Dr. Richard Buchholz
Habitat destruction and species extinction are occurring at unprecedented rates. Some scholars estimate that as many as 1,000 species are driven to extinction each year. This catastrophe is due to human population growth and inefficient use and management of our natural resources. Some argue that extinctions have always occurred (remember the dinosaurs) and are nothing to worry about. While it is true that millions of species extinctions have occurred over the past billions of years, they never occurred as quickly as they are now. Also, just because extinctions sometimes occur “naturally” doesn’t mean they are a good thing. There are lots of reasons to protect the biodiversity of our planet.
Why do I care about protecting biodiversity?
First, I’m a biologist…it is my profession to study causes and functions of species diversity. The loss of species directly threatens my livelihood. Second, I love natural habitats. The diversity of nature enriches our lives and inspires our thoughts. Third, natural systems feed, clothe and protect us. Photosynthetic organisms remove carbon dioxide from the air and release oxygen, forests hold and filter water for us to drink, and most of our medicines were originally discovered in plants, animals and fungi.
What can YOU do to save the world’s biodiversity?
Act Locally! Think Globally!
There are some easy everyday activities that you can do to protect your local and global environment: CONSERVATION TIPS
You can also help groups that are trying to rescue our planet’s biodiversity by volunteering for them, getting involved in their legislative efforts, and/or donating much needed financial assistance. Here are links to the websites of organizations that have demonstrated their ability to do effective conservation on local and global scales.
What am I doing to conserve the world’s biodiversity?
In addition to my activism as a private citizen concerned about habitat destruction, I have a professional commitment to conservation.
This professional activism involves two approaches. Promoting Animal Behavior as a Valuable Tool for Conservation Biology
The discipline of animal behavior has been neglected in the multidisciplinary field of conservation biology. There are a number of historical reasons and common misconceptions that explain why this is so. I have engaged in three activities to convince conservationists of the value of having an animal behaviorist on their conservation team, and to encourage animal behaviorists to apply their work to conservation problems. (see curriculum vitae for complete listing)
Organizing and/or Participating in Conservation and Behavior Symposia 1988 Second International Cracid Symposium, Caracas Venezuela
1995 Conservation and Behavior in the Wild, ABS meeting, Lincoln Nebraska
1997 Conservation and Behavior in Zoos, ABS meeting, College Park, Maryland
Editing and/or Writing Published Works on Conservation and Behavior My major published contribution to the role of behavioral study in conservation is a multiauthor volume entitled “Behavioral Approaches to Conservation in the Wild”. Published in 1997 by Cambridge University Press, and coedited by Janine R. Clemmons and Richard Buchholz.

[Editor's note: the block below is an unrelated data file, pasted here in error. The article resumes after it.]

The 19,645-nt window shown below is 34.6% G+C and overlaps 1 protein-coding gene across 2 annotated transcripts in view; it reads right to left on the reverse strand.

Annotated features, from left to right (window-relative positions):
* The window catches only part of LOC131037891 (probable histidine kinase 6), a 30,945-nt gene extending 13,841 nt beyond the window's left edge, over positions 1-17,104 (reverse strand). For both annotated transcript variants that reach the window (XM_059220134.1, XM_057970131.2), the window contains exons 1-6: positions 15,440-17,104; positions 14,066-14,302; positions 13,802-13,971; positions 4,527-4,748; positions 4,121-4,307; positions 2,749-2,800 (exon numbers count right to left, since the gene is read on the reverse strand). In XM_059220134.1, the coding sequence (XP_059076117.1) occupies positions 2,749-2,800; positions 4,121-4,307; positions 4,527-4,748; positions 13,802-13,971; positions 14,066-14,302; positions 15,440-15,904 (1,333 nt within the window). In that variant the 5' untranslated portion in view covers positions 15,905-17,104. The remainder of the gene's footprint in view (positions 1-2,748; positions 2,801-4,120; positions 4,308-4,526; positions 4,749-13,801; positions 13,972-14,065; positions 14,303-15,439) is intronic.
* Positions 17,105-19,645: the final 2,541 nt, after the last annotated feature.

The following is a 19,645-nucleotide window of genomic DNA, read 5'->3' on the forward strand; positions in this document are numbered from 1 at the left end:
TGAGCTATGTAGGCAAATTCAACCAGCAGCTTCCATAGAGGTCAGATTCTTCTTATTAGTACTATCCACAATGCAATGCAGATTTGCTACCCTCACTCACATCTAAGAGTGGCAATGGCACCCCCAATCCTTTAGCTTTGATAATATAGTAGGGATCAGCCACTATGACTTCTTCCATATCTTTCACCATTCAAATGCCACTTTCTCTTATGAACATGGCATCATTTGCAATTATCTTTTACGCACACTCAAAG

Chairing the Animal Behavior Society’s Conservation Committee The Animal Behavior Society (ABS) recognizes the importance of conserving biodiversity for our profession. They have authorized the Conservation Committee to construct a web page (coming soon!) that provides information for those interested in the role of behavior in conservation work. We have also been asked to identify and invite special conservation plenary speakers for the ABS meetings in 2000 and 2001. The committee is pleased to announce that Dr. Dee Boersma (past president of the Society for Conservation Biology) will speak on the role of behavior in conservation at the 2000 meetings at Morehouse College in Atlanta, Georgia. There will also be an open paper session on conservation for anyone that might want to speak on the subject. See the ABS website for more details about the meeting.Conservation Research and Training
My research experience in conservation dates back to when I was in high school and assisted a Bronx Zoo study of the nutritional requirements of hand-raised birds. Since that time I’ve worked on the conservation of cracids (curassows, guans and chachalacas) in captivity and in their natural habitats in South America, cooperated with state wildlife managers to understand the impact of rodents on the restoration of bottomland hardwood forests in Louisiana, helped a graduate student translocate nestlings of the endangered Red-Cockaded Woodpecker, studied the effect of inbreeding on climbing and foraging in White-Footed Mice, and the effect of harvesting introduced guava trees on native plants in Hawaiian forests.
In the future I hope to work with students interested in reintroducing endangered species to the wild, understanding the effects of habitat fragmentation on behavior, detecting behavioral characteristics of extinction prone species, investigating the role of disease in conservation, and exploring the role of seed dispersal and predation on forest diversity and restoration.
Eastern Red Cedar in fruit Male endangered Red-Billed Curassow Persimmon seeds in Coyote scat